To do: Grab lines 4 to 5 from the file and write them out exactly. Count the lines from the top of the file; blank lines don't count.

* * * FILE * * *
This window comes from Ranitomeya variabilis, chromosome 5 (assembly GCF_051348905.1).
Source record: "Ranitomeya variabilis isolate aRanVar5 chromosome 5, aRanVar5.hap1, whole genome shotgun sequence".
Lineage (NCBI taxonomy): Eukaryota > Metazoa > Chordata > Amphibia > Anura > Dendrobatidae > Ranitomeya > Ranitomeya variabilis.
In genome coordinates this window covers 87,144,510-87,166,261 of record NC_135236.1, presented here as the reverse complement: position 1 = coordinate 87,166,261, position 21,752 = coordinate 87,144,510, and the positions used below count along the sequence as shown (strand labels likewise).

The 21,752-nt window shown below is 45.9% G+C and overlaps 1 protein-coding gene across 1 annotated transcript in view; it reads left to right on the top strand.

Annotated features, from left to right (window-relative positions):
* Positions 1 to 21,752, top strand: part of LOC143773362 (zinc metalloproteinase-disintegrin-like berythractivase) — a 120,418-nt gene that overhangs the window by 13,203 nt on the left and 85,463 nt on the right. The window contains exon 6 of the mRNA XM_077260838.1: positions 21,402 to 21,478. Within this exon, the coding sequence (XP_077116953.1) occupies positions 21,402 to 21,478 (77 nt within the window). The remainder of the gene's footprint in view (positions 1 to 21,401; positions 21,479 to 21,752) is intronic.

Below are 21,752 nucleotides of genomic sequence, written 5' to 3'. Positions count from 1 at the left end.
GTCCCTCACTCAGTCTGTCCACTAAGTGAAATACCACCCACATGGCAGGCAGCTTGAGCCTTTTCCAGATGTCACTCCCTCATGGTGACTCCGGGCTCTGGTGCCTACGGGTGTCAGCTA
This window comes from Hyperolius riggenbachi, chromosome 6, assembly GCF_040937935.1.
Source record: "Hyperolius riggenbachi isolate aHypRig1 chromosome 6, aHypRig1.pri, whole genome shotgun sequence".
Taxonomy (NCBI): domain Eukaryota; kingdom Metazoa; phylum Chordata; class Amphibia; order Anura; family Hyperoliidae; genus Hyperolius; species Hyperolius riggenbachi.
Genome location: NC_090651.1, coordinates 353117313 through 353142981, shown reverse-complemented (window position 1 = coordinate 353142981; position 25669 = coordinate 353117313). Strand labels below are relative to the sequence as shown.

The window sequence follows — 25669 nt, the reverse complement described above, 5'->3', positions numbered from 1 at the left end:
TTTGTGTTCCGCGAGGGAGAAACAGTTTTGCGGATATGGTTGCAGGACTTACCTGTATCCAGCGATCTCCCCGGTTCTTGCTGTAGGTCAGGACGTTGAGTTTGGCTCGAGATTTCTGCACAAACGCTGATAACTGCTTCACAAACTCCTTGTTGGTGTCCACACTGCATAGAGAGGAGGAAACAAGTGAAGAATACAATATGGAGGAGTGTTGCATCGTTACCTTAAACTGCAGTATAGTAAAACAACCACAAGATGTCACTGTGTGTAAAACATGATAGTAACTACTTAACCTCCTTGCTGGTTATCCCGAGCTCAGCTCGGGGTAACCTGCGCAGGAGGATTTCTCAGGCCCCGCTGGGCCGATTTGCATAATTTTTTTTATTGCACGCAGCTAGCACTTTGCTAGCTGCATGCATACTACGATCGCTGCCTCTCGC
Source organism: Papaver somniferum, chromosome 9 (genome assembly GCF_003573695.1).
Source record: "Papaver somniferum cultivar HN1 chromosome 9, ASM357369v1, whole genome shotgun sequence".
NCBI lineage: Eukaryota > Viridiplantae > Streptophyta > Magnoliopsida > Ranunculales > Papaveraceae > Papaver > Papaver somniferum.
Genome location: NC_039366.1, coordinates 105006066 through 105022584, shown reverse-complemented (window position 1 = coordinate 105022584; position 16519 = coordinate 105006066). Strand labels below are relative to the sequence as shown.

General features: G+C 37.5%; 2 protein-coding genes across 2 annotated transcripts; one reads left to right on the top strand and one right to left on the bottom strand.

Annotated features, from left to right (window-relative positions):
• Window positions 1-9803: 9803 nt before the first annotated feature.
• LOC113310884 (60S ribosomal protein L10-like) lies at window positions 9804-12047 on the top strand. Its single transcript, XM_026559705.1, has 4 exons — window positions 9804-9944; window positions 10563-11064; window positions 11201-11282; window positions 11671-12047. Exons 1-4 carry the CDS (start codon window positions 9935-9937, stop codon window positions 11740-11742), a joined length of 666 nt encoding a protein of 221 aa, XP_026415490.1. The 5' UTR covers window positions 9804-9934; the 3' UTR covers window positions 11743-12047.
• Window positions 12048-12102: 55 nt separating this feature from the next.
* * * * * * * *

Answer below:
In genome coordinates this window covers 87,144,510-87,166,261 of record NC_135236.1, presented here as the reverse complement: position 1 = coordinate 87,166,261, position 21,752 = coordinate 87,144,510, and the positions used below count along the sequence as shown (strand labels likewise).

The 21,752-nt window shown below is 45.9% G+C and overlaps 1 protein-coding gene across 1 annotated transcript in view; it reads left to right on the top strand.